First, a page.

I work in a box.
Actually, I work in a cinderblock building that was constructed originally to house GIs returning to college after the Second World War. It's since been converted into an office building, though it still maintains many of the trappings of a dormitory. I'm particularly amused by the built-in closets in my office, which have been converted into makeshift bookshelves.
Right now the university is in the midst of tearing down all the buildings in my complex to make way for new high-rise student housing--that is, with the exception of my own. The university's promised to build my department what's called a "generic office building," since we're ostensibly in the way of the looming construction project.
Our current building is configured in such a way that all rooms are pretty much discrete. Each of the faculty has a private, enclosed office with one to two windows that open toward the outside. The classrooms--what few we have--are all self contained. Judging by the name, I suspect that our proposed "generic office building" will reflect a similar architectural disposition.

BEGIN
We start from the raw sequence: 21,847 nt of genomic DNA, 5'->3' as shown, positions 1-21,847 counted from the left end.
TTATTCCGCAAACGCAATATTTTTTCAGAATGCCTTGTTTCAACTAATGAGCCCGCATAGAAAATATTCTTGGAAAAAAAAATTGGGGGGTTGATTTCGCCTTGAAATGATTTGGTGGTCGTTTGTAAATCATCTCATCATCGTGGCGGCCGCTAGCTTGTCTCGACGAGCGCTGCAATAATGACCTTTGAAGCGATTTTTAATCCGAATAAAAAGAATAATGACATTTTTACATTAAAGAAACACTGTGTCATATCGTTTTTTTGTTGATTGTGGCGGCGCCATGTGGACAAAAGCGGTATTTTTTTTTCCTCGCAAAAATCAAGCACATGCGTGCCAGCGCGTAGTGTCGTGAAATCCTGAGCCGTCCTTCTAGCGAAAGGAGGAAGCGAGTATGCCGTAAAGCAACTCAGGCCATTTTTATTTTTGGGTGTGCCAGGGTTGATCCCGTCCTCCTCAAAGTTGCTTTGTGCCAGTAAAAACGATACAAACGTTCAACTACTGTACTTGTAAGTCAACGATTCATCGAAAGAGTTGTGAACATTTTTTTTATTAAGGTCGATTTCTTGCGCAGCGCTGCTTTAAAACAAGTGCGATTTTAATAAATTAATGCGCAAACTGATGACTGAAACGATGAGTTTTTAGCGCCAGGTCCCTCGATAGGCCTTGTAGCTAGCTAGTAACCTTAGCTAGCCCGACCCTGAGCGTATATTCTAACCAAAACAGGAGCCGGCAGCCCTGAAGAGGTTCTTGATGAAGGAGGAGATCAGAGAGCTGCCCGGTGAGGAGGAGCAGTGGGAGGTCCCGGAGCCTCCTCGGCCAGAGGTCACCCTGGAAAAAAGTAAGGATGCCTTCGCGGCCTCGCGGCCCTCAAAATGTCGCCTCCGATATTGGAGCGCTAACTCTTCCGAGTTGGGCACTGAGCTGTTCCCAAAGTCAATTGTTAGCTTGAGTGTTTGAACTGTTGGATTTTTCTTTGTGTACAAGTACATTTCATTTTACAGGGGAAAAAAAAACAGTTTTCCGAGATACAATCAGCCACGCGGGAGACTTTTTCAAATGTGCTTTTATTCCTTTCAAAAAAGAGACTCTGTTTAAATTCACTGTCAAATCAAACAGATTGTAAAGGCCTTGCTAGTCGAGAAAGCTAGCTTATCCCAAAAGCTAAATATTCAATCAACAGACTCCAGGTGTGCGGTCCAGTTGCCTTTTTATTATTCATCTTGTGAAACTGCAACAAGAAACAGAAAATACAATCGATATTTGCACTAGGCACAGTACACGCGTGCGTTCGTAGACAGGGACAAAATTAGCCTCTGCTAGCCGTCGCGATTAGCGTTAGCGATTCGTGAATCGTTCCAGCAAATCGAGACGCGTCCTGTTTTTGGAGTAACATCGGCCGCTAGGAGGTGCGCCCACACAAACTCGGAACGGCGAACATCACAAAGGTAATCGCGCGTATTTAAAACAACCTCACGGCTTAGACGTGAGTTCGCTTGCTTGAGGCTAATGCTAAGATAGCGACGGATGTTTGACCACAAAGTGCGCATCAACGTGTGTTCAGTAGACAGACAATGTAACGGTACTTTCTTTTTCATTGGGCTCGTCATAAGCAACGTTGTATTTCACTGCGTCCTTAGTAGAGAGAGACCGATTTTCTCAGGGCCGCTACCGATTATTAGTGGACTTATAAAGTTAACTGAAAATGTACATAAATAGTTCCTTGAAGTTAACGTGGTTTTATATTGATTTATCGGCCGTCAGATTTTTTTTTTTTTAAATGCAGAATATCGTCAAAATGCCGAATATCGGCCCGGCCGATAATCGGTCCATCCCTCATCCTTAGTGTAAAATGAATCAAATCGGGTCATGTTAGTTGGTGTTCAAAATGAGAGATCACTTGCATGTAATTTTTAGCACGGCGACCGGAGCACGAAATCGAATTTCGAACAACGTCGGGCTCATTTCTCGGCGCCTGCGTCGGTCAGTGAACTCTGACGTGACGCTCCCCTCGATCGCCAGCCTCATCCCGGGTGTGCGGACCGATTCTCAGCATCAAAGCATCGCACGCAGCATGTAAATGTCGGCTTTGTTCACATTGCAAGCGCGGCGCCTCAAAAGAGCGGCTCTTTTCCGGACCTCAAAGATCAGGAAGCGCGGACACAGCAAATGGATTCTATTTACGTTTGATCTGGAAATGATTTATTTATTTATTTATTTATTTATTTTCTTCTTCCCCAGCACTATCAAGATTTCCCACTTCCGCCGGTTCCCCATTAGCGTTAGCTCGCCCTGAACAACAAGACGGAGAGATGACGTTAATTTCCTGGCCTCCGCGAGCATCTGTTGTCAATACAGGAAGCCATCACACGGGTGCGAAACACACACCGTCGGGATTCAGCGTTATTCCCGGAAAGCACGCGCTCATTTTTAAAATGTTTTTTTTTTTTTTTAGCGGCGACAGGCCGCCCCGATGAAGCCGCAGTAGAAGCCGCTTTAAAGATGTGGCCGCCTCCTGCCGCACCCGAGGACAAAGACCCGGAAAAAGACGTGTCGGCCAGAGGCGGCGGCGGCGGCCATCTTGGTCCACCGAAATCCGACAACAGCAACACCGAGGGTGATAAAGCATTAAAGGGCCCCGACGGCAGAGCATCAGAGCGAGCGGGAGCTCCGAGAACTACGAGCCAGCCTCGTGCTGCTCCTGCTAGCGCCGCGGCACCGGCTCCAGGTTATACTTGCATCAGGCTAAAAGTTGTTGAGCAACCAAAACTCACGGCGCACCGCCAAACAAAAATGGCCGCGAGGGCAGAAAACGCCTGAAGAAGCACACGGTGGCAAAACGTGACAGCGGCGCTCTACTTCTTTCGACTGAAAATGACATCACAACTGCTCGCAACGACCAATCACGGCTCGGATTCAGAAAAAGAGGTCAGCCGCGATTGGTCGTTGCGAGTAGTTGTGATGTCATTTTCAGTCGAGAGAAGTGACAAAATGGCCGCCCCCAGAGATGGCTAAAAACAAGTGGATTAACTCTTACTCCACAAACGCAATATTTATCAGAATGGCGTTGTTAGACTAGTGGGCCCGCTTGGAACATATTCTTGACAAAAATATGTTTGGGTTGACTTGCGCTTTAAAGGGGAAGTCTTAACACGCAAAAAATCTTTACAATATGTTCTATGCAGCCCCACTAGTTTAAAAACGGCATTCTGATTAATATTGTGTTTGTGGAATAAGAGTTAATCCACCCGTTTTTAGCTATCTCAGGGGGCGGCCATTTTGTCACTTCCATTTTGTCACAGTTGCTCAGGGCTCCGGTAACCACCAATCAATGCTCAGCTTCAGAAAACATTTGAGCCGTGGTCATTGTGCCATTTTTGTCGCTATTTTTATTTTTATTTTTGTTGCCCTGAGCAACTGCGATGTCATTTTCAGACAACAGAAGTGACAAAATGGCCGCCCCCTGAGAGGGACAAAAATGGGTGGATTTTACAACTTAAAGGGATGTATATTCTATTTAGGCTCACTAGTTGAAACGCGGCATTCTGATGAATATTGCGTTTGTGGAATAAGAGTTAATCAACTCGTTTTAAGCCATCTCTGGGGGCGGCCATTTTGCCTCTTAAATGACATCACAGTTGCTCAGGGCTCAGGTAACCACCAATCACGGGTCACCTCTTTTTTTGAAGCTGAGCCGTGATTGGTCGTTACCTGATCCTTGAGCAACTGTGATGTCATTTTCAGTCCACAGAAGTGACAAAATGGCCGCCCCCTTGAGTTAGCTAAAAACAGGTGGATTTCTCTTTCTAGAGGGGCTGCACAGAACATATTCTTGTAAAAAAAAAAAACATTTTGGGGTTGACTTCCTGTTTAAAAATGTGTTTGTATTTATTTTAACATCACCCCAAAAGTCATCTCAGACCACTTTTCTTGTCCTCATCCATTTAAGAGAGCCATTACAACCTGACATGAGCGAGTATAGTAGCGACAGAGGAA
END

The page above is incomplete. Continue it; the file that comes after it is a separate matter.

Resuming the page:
In some ways, I like my existing building. There's plenty of privacy, and I happen to have a corner office. By the same token, a conversation with a friend of mine in computer science reminded me of just how much difference office space can make when it comes to fostering a certain kind of work environment. He described a lab to me in which seminar spaces are open, as are most of the offices. Conference rooms all have windows facing both the interior and the exterior of the building, which further helps to engender a sense of openness. As a whole, the lab's designed to encourage spontaneous, collegial interactions and to foster the culture of collaboration that's typical in computer science.
I wonder if a similar kind of floor plan would be appropriate to a humanities-based department like mine. Indeed, I've always been struck by the humanities' critique of individualism, a critique that doesn't really get reflected in our work, the vast majority of which consists of single-authored articles and books. Could changing our architecture help foster a more collaborative humanities, one that better practices what it preaches?